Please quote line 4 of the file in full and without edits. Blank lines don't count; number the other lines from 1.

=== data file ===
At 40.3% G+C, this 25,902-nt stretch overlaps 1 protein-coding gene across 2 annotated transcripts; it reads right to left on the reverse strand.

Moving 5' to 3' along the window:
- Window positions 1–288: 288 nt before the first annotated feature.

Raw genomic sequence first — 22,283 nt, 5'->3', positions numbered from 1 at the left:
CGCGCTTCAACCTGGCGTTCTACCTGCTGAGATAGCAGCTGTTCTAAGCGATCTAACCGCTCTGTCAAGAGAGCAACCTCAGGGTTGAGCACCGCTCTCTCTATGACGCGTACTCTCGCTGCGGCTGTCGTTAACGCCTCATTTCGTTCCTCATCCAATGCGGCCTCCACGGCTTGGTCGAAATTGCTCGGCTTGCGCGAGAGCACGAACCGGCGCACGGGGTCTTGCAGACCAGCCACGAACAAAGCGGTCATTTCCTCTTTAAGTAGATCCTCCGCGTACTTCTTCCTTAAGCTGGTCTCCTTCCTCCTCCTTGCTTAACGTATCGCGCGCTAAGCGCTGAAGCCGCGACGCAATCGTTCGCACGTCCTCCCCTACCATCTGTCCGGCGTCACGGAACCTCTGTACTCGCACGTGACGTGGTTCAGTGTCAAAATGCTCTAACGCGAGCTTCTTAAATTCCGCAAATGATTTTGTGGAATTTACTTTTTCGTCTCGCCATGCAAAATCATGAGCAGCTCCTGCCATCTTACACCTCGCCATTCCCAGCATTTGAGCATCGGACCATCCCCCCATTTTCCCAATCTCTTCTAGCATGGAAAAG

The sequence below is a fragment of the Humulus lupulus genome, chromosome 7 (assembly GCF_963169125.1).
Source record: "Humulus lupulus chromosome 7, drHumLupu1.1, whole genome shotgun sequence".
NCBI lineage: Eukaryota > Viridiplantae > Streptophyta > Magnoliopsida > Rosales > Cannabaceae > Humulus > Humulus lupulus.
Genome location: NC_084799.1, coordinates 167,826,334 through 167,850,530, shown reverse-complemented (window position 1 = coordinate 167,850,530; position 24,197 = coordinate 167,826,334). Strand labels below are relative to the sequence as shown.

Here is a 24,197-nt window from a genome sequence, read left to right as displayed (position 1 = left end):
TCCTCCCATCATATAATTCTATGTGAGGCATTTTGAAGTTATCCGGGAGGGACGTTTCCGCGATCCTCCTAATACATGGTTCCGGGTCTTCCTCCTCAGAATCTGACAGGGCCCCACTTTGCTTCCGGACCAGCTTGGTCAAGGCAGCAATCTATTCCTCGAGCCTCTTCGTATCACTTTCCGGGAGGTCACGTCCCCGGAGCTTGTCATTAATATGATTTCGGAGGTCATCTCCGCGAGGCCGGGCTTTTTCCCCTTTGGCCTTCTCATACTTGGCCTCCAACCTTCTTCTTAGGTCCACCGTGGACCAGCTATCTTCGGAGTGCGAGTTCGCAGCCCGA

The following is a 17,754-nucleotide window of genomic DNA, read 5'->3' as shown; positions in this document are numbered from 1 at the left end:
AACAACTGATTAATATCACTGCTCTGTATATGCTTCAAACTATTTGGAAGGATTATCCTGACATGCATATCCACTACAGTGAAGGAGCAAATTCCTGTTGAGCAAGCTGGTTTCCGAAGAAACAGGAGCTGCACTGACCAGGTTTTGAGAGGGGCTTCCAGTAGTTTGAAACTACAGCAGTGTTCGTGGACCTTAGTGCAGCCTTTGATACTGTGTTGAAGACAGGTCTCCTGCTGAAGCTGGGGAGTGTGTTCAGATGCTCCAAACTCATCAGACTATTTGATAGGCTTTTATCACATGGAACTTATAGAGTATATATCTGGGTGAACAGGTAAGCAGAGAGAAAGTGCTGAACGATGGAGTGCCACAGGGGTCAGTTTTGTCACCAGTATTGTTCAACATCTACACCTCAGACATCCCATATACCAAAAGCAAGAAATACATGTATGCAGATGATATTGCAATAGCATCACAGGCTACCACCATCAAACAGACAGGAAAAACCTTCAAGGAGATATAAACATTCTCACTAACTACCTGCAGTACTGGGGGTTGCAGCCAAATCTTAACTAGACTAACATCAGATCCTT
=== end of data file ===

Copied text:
Raw genomic sequence first — 22,283 nt, 5'->3', positions numbered from 1 at the left: